He should have taken the bet; they had been sitting in the tunnel for over an hour and he'd missed the beginning of the film. Deciding to get a meal first, Doyle went to the next showing, which meant it was rush-hour when he went to get the tube home.
          After the earlier delay, Doyle had deliberated on whether to take the bus back rather than the tube. But it would take longer, and lightning didn't strike twice, after all...

          Doyle hadn't seen it coming so had no chance of avoiding the slap. He lurched backwards against the people packed in behind him, a few of whom let out yells of annoyance.
          Rubbing his face as he righted himself, Doyle found the girl he'd been standing behind was now facing his way and glaring at him. "Keep your mucky paws off me!"
          He felt himself flush scarlet as the whole carriage was paying attention. "What?"
          "You heard me! Why do you perverts think you have the right to grope girls? Just leave off!"
          People were now looking embarrassed, particularly the other men wedged in around Doyle and the girl.
          "But it wasn't me!" It was obvious from their expressions that no one believed him. He tried to reason with her. "Look, I'm not so desperate I have to get my thrills on the underground."
          "You men are all the same." She wasn't going to listen, turning away and moving back, and Doyle gave up. People were still staring; it'd be better not to give them any more to look at.
          The train pulled into Kings Cross, emptying considerably, and Doyle's accuser moved as far as she could across the carriage away from him. Feeling more conspicuous now, Doyle was glad he was getting out at the next station.
          After the extra long tunnel, Caledonian Road finally arrived, and Doyle started to move towards the doors - only to find the girl also moving towards them. Hell. She was getting off at the same station. She'd think he was stalking her, or something...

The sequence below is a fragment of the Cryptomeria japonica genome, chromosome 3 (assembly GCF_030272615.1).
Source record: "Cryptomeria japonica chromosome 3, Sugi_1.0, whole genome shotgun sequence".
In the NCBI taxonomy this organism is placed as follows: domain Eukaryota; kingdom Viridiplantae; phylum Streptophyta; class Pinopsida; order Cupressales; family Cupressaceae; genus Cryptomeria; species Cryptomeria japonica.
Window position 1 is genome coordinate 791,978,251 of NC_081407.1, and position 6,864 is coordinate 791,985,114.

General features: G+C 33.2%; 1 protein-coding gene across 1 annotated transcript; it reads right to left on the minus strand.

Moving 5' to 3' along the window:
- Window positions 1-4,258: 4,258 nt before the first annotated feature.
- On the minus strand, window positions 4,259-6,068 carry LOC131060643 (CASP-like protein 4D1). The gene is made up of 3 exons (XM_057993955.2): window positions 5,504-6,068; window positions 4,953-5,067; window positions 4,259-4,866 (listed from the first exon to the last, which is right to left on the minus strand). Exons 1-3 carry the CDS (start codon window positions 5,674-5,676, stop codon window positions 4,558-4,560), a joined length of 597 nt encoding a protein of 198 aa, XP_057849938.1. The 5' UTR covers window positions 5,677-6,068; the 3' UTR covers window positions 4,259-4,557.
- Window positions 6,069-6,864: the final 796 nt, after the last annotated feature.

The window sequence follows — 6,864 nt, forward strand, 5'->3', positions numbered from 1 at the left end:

Fortunately she didn't look back, and Doyle waited until the last second before jumping through the closing doors. He deliberately sauntered towards the exit tunnel, and as he'd hoped the lift doors were just closing behind those people who'd left the train. Relieved, Doyle pressed the lift button and waited for the second lift to descend.
          Emerging into the station he glanced cautiously around, wondering if the girl would still be there complaining about him or something, but the foyer was empty.

          All he wanted to do now was get home. The whole day had been disastrous; once he was indoors with the door locked maybe he could relax...
          Pouring himself a scotch as soon as he got in, Doyle flopped onto the sofa - then spotted the parcel. Better go and see if the new neighbour was in, before he was accused of trying to steal it - the way the day had been going, that was a horrible possibility.
          He looked at the name on the package as he walked upstairs: 'Miss S Wilkinson'. 'Miss' was promising - but she would probably turn out to be an ancient battleaxe...
          It was worse than that. He recognised her instantly, it took her only a few seconds longer. "Are you following me?!"
          It was the girl from the tube train. Doyle backed away, instinctively. "No, I'm not, honestly. I live downstairs. The postman left this with me earlier."
          "Thank you." She held out her hand dubiously, taking the parcel at arm's length and beginning to close the door.
          "Look, it really wasn't me, on the train, touching you, I mean..." That was a bad way to start. "My name's Ray."
          She held the door half-closed. "You were behind me."
          "So were several other men. Give me a break, eh?" Doyle tried a boyish grin, the sort Bodie used to wheedle his way out of trouble.
          It didn't work. She scowled and closed the door with a parting shot. "I'll break your arm if you try anything again."
          Win some, lose some. It wasn't Friday the 13th, was it? Oh well, back to the scotch and decide what to eat - at least he had some food in for a change, even if the prospect of a night watching TV on his own wasn't that appealing...

          The phone was ringing; it was Cowley. "Doyle, I know you're supposed to be off-duty until tomorrow, but I wondered -"
          "I'll be right there." Doyle grinned happily to himself as he locked the door and headed for the car.
          Days off? You could keep them.

© Carol Good - June 2005